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A Comparison of Direct and Indirect Multi-Touch Input for Large Surfaces

Research output: Contribution in Book/Report/ProceedingsPaper

Published

Publication date26/08/2009
Host publicationHuman-Computer Interaction – INTERACT 2009 : 12th IFIP TC 13 International Conference, Uppsala, Sweden, August 24-28, 2009, Proceedings, Part I
EditorsTom Gross, Jan Gullikson, Paula Kotzé , Lars Oestreicher , Philippe Palanque, Raquel Oliveira Prates, Marco Winckler
Place of publicationBerlin
PublisherSpringer
Pages582-594
Number of pages13
ISBN (Print)978-3-642-03654-5
Original languageEnglish

Conference

ConferenceINTERACT 2009, 12th IFIP TC13 Conference in Human-Computer Interaction
CityUppsala, Sweden
Period26/08/0928/08/09

Publication series

NameLecture Notes in Computer Science
PublisherSpringer
Volume5726
ISSN (Print)0302-9743
ISSN (Electronic)1611-3349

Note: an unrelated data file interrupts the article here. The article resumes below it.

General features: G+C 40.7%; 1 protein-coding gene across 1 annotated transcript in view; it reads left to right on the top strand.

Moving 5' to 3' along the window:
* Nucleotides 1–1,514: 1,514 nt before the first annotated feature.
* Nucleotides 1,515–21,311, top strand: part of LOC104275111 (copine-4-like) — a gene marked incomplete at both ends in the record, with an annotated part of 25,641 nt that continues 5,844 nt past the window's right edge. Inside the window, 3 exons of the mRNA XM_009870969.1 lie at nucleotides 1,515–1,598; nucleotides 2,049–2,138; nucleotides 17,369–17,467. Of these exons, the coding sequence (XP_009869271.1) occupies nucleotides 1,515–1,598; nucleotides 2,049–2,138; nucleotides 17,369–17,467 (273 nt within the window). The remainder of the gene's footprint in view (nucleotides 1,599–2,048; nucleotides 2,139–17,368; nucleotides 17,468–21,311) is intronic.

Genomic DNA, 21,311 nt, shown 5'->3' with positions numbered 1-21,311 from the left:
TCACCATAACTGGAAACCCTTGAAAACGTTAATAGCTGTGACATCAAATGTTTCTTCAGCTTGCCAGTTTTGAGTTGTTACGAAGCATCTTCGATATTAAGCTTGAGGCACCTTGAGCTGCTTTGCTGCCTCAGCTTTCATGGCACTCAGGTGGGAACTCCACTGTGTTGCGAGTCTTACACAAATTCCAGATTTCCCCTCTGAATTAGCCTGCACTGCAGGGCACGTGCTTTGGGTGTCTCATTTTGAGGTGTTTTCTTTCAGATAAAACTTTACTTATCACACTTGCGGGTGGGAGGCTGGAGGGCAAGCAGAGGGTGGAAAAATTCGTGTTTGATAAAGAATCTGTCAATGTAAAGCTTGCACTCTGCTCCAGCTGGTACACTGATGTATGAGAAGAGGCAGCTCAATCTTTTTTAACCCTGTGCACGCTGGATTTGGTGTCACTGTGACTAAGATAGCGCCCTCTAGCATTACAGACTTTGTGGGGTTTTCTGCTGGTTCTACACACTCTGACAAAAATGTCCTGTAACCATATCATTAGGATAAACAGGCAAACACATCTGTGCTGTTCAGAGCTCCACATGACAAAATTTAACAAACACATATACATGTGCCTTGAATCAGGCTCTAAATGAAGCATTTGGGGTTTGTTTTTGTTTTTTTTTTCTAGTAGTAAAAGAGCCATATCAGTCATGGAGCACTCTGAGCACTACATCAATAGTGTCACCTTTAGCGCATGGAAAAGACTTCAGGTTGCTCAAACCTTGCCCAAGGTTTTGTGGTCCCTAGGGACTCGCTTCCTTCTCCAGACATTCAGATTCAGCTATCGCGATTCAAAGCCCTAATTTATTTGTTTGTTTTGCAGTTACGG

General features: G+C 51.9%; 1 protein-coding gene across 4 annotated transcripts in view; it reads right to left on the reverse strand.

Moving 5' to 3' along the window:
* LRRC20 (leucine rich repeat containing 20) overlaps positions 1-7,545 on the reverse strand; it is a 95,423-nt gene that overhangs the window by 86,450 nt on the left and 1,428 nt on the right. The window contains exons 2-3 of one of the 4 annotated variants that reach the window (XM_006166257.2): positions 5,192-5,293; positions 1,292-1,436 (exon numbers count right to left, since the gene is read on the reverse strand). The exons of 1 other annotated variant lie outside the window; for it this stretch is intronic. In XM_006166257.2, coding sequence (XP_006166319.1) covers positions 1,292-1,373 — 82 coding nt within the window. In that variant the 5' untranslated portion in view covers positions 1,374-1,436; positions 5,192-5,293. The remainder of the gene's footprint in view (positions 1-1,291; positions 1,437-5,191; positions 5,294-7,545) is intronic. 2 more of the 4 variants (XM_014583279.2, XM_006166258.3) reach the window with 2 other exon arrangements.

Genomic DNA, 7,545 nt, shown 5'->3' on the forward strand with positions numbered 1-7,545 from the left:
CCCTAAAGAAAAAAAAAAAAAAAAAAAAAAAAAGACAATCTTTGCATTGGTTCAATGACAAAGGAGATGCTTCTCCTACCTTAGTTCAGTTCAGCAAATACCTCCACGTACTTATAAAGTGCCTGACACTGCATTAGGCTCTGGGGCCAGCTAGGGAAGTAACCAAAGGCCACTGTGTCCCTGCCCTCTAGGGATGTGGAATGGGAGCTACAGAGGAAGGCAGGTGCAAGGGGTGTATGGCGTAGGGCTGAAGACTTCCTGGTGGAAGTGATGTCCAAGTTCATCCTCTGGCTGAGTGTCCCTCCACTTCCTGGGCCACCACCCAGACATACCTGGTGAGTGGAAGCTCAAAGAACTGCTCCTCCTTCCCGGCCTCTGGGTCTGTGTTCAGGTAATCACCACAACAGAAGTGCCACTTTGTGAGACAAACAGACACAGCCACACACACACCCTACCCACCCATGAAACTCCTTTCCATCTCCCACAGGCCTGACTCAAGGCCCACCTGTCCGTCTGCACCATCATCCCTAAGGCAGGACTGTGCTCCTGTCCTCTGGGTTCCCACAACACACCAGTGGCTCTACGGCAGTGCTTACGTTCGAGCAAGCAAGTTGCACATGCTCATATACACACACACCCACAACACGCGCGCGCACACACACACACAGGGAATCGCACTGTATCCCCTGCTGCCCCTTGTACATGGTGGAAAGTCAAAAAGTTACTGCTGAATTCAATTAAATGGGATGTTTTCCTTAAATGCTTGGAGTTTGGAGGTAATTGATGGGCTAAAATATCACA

Conference

ConferenceINTERACT 2009, 12th IFIP TC13 Conference in Human-Computer Interaction
CityUppsala, Sweden
Period26/08/0928/08/09

Abstract

Multi-touch input on interactive surfaces has matured as a device for bimanual interaction and invoked widespread research interest. We contribute empirical work on direct versus indirect use multi-touch input, comparing direct input on a tabletop display with an indirect condition where the table is used as input surface to a separate, vertically arranged display surface. Users perform significantly better in the direct condition; however our experiments show that this is primarily the case for pointing with comparatively little difference for dragging tasks. We observe that an indirect input arrangement impacts strongly on the users' fluidity and comfort of ‘hovering’ movement over the surface, and suggest investigation of techniques that allow users to rest their hands on the surface as default position for interaction.